• Deductive Reasoning - The ability to apply general rules to specific problems to produce answers that make sense.
  • Oral Comprehension - The ability to listen to and understand information and ideas presented through spoken words and sentences.
  • Written Comprehension - The ability to read and understand information and ideas presented in writing.

What Can You Do With a Semiconductor Manufacturing Major?

People with a semiconductor manufacturing tech degree often go into the following careers:

Job Title Job Growth Rate Median Salary
Electrical Engineering Technicians 2.0% $64,330
Electronics Engineering Technicians 2.0% $64,330

Who Is Getting an Associate’s Degree in Semiconductor Manufacturing?

1 Associate's Degrees Annually
0% Percent Racial-Ethnic Minorities*

Racial-Ethnic Diversity

At the countrywide level, the racial-ethnic distribution of semiconductor manufacturing tech majors is as follows:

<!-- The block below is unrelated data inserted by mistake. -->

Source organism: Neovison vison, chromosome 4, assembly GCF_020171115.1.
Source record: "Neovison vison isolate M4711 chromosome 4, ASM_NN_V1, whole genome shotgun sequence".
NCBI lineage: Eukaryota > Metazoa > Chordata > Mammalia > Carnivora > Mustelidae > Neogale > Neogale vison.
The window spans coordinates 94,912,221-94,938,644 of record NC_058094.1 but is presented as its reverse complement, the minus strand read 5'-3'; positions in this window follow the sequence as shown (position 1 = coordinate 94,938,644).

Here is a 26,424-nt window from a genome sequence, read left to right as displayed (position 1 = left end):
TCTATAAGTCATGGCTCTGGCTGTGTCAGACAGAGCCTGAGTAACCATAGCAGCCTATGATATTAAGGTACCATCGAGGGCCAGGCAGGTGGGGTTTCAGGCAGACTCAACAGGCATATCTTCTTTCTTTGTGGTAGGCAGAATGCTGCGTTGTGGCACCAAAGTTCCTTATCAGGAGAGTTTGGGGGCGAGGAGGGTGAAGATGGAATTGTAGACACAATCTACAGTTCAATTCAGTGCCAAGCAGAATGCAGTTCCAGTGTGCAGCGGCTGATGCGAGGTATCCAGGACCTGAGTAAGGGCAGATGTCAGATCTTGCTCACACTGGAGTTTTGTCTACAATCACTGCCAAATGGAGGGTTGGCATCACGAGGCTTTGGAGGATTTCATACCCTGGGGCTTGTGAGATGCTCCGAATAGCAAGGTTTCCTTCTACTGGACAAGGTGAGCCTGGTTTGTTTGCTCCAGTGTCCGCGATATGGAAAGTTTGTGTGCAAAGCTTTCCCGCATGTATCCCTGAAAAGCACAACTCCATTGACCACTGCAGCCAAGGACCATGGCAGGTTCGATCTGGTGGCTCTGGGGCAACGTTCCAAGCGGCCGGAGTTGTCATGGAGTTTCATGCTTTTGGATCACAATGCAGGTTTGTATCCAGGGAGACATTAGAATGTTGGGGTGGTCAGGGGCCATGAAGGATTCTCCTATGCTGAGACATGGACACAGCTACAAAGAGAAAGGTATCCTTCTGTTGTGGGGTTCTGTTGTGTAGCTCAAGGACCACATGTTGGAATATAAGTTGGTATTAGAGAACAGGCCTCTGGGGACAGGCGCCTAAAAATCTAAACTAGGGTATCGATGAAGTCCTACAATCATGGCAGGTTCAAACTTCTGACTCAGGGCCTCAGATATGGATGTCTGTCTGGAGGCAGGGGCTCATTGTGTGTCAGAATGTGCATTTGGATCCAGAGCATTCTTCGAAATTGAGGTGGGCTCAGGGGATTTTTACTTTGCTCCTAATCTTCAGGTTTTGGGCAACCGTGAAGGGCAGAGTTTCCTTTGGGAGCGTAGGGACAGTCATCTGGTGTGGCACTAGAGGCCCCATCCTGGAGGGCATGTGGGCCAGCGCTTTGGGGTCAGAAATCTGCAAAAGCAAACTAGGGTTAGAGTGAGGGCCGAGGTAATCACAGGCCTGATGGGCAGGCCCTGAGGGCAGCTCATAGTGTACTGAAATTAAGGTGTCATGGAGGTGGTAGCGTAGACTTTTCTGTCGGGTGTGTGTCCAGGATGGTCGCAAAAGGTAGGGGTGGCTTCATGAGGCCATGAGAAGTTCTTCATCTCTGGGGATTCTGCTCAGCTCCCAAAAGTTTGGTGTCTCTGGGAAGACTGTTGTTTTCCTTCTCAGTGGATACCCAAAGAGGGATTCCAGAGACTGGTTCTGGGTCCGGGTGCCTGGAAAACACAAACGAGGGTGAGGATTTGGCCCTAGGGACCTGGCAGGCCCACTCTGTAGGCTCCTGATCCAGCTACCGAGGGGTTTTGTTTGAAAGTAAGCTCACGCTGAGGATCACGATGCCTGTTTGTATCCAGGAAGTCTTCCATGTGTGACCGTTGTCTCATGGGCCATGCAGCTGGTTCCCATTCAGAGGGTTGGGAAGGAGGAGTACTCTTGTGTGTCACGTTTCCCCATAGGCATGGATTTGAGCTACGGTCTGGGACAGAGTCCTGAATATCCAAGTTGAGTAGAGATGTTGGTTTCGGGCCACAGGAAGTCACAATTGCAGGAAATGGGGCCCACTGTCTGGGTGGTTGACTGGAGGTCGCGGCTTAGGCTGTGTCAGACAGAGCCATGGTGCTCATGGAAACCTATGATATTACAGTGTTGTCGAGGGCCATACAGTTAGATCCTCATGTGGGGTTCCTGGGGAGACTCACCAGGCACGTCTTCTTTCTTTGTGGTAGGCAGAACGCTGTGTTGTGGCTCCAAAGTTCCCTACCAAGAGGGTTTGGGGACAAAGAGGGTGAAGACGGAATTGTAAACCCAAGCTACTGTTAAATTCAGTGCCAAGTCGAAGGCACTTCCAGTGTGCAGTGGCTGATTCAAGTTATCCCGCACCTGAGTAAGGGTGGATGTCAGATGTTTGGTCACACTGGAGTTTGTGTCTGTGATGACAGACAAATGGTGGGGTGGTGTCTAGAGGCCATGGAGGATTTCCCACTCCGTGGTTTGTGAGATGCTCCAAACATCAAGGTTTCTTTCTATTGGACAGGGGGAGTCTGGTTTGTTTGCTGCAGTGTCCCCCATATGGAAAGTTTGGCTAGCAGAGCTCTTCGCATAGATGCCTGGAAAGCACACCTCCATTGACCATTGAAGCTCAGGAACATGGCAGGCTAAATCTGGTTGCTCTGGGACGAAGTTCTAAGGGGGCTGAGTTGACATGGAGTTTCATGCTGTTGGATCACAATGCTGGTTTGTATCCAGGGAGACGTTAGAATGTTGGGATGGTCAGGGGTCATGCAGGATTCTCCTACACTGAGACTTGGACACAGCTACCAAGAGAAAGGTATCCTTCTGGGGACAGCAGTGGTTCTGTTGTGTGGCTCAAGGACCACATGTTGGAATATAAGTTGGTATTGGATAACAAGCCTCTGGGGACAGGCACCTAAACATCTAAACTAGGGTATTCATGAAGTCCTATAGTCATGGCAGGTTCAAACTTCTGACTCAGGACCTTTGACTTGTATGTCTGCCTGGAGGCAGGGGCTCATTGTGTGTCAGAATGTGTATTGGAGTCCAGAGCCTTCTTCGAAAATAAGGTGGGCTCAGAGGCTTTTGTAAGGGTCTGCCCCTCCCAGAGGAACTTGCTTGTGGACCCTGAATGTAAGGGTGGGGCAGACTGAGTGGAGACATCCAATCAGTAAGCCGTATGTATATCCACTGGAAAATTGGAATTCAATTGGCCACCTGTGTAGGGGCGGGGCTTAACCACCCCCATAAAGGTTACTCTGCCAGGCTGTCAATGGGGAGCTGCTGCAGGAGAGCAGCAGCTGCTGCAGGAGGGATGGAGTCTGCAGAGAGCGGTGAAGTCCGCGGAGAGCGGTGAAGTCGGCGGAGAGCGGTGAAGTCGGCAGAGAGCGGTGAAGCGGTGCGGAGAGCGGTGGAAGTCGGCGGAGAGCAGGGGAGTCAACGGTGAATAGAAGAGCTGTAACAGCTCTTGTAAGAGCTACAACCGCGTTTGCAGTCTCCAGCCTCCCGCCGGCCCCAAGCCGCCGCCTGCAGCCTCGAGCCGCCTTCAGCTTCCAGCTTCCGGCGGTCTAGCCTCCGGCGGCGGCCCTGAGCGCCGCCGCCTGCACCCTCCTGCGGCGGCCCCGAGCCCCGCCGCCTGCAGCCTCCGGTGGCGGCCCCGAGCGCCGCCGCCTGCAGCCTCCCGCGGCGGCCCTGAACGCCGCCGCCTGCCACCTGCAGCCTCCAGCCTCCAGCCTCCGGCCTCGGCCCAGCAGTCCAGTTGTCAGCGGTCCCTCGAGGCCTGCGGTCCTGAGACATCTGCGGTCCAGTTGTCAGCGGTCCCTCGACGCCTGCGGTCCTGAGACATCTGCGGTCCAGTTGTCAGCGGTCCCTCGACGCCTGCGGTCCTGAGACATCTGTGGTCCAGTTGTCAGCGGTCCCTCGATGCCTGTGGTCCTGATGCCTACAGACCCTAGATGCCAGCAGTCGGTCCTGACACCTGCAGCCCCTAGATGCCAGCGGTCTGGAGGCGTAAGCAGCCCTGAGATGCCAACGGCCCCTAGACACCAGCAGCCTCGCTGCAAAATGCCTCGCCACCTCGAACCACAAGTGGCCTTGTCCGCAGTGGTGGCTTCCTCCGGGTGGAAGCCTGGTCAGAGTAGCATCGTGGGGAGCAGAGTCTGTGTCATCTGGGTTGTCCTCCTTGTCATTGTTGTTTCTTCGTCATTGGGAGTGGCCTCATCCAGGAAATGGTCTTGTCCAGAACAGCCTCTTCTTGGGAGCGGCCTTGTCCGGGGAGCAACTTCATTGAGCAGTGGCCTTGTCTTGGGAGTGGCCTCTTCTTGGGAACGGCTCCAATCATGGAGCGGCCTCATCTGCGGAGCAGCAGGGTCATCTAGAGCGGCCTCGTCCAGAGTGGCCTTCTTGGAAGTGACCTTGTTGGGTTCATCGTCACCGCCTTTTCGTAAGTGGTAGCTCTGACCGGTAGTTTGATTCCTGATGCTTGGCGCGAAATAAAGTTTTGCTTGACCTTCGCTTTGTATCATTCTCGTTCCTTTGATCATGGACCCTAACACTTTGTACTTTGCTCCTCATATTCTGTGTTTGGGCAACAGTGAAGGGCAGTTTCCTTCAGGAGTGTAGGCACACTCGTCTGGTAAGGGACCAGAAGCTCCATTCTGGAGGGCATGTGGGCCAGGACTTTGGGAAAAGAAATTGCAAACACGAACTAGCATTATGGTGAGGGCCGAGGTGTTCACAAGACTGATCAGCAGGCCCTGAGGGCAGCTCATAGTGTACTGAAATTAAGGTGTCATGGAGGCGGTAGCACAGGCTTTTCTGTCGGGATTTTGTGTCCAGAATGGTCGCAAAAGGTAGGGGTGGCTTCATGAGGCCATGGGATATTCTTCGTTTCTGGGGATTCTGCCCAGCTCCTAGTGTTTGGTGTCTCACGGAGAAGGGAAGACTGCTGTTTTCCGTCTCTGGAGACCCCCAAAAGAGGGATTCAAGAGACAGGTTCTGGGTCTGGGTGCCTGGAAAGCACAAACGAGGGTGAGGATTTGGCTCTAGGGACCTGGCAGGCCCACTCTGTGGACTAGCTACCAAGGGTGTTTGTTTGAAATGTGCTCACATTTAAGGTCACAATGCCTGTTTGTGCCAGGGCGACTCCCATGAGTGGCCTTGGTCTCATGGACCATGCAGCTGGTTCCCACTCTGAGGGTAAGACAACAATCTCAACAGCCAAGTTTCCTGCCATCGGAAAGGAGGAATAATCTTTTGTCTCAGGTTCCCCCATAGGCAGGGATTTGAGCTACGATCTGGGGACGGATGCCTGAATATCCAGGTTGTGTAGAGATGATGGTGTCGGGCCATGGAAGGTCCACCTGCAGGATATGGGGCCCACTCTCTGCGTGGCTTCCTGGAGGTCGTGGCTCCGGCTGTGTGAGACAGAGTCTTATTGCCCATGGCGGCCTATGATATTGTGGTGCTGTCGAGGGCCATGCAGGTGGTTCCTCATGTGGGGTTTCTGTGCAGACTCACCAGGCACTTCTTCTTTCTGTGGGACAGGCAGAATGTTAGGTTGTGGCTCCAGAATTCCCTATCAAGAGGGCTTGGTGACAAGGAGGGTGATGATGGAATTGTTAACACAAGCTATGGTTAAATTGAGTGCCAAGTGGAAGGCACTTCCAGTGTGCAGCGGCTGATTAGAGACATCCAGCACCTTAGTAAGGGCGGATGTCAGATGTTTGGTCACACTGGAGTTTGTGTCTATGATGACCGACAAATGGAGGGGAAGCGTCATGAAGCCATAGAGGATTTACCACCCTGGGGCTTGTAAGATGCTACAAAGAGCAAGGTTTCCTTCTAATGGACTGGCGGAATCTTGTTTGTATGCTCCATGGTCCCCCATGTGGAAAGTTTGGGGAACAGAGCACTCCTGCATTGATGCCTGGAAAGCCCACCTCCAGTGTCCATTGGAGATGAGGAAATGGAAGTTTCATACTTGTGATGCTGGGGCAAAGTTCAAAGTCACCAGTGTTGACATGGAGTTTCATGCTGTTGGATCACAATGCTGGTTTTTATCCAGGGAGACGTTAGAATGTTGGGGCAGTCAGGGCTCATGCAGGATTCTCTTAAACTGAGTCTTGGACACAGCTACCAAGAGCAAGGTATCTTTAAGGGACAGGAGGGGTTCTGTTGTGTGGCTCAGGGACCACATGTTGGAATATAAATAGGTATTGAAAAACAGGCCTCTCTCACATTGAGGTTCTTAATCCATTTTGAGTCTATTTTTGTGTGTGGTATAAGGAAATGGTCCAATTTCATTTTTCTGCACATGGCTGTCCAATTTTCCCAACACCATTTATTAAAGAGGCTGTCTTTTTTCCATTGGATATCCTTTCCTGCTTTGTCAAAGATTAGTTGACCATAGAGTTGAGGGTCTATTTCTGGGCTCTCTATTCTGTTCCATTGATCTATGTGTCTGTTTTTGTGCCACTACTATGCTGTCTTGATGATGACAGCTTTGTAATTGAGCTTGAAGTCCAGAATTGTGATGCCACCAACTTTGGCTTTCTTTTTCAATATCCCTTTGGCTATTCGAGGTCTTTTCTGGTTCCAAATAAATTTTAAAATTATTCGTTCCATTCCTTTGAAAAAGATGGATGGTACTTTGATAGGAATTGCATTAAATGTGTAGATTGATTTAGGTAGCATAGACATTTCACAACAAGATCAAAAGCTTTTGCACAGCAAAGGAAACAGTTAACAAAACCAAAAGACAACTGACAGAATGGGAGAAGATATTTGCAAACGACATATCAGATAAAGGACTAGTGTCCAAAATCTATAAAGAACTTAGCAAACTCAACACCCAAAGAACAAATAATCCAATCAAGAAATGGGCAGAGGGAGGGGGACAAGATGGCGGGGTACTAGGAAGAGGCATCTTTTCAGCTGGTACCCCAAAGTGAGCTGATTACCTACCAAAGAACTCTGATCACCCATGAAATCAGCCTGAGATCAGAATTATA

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Race/Ethnicity Number of Grads
Asian 0
Black or African American 0
Hispanic or Latino 0
White 1
International Students 0
Other Races/Ethnicities 0

How Much Do Semiconductor Manufacturing Majors Make?

Salaries According to BLS

Semiconductor Manufacturing Tech majors often go into careers where salaries can range from $39,810 to $65,050 (25th to 75th percentile). This range includes all degree levels, so the salary for a person with just a bachelor’s degree may be a little less and the one for a person with an advanced degree may be a little more.

To put that into context, according to BLS data from the first quarter of 2020, the typical high school graduate makes between $30,000 and $57,900 a year (25th through 75th percentile). The average person with a bachelor’s degree (any field) makes between $45,600 and $99,000. Advanced degree holders make the most with salaries between $55,600 and $125,400.